Glaucoma, commonly known as “High Eye Pressure”, refers to the optic nerve damage caused by the frequently high intraocular pressure. Due to this disease, the patient’s visual field gradually narrows. Glaucoma, an insidious disease revealing itself only in the final phases of the disease, may cause significant and irreversible optic nerve damage in the event of late diagnosis.
The risk of glaucoma is higher in people with intraocular pressure higher than the normal level. However, this does not mean anybody with a high intraocular pressure will get glaucoma.
The risk of glaucoma is higher in people aged 40 years or more.
Glaucoma may be associated with genes. The risk of development of glaucoma is higher in people who have a family history of glaucoma. In other words, one or more genes may contain defects and people with such genes may become more sensitive to the disease.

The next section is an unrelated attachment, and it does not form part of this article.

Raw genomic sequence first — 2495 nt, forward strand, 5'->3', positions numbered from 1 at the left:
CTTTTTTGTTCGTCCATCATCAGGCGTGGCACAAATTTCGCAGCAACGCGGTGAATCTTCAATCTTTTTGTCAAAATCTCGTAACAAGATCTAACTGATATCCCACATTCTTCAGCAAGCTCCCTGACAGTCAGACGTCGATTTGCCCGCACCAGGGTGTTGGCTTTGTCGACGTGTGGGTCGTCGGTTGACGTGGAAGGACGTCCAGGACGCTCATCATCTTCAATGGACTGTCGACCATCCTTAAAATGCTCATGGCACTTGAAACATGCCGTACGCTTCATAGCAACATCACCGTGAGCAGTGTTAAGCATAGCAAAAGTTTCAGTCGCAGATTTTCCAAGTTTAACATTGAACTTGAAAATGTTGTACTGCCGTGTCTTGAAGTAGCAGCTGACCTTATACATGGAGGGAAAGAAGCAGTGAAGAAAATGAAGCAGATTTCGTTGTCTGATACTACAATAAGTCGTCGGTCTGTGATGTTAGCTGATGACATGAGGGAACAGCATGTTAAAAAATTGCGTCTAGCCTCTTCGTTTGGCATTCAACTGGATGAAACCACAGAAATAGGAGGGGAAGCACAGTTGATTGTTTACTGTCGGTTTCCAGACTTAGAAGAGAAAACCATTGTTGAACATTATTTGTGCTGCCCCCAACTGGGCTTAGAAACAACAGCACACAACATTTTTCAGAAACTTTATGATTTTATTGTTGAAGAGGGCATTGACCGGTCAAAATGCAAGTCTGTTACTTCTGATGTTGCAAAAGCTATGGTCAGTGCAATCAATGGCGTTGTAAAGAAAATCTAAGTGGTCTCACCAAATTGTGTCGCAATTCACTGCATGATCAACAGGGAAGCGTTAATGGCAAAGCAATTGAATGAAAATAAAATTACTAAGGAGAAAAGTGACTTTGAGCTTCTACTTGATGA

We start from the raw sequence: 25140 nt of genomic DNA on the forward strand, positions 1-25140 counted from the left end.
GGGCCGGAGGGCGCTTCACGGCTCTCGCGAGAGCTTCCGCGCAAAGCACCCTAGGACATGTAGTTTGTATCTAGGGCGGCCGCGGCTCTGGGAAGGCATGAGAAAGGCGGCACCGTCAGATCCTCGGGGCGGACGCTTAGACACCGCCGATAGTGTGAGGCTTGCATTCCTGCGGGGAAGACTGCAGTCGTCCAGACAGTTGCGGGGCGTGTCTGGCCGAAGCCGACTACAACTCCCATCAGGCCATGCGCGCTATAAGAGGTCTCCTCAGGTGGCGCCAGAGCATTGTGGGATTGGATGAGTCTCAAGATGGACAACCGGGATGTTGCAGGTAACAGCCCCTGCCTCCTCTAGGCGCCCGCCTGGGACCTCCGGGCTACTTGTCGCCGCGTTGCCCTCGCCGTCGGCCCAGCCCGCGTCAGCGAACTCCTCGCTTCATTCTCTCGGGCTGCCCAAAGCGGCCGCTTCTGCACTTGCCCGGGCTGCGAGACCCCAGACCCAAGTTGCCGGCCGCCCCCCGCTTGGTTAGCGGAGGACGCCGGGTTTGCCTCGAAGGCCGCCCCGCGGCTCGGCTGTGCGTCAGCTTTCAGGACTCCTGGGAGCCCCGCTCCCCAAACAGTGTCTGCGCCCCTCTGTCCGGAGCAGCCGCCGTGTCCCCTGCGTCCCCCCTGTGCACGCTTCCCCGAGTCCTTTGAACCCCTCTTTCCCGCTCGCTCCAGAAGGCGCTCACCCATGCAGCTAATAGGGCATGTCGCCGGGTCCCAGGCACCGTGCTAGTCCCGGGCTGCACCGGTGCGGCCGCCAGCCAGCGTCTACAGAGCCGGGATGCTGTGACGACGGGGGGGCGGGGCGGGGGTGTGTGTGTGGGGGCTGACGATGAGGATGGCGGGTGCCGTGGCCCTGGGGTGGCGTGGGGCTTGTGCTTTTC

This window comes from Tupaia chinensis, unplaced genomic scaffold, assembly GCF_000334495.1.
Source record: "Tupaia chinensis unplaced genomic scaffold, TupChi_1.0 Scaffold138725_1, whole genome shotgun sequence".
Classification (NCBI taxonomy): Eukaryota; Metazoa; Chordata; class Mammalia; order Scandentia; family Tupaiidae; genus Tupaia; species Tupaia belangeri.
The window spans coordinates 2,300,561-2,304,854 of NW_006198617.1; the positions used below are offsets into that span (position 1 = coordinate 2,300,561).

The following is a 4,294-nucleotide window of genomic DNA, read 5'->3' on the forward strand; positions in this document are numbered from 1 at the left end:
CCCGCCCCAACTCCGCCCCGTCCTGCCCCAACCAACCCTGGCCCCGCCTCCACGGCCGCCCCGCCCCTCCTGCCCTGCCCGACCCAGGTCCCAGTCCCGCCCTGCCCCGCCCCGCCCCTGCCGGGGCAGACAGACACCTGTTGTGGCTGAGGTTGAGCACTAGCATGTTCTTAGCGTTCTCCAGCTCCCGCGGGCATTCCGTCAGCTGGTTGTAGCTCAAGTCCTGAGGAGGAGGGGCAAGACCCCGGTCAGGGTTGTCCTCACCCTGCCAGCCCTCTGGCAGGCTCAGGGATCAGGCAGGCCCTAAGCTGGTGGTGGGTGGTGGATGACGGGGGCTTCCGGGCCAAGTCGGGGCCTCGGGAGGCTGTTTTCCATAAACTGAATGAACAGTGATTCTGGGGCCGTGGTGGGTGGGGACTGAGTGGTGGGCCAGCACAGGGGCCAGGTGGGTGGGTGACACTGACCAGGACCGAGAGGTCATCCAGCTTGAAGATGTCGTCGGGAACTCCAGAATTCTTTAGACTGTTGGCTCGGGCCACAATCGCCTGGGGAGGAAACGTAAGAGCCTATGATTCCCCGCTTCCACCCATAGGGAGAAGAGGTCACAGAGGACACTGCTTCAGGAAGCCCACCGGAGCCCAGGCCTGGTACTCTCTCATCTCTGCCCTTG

The risk of development of glaucoma is higher in patients with diabetes and hypothyroidism (goiter).
Severe eye injuries may cause the intraocular pressure to rise. Other risk factors include retinal detachment, eye tumors and eye inflammation such as chronic uveitis or iritis. Some eye surgeries may also trigger development of secondary glaucoma.
The frequency of glaucoma is increased nearly twice in the presence of myopia, commonly known as near vision problems.
Long-term use of cortisone (orally, in the form of drop or skin ointment, etc.) may cause the development of secondary glaucoma.
It is important that people with such conditions undergo regular eye examinations for the early diagnosis of optic nerve damage.
The pressure inside the eye increases when vitreous humor, which is secreted in the eye and necessary to supply the eye, cannot be discharged. Increased intraocular pressure damages the optic nerve cells.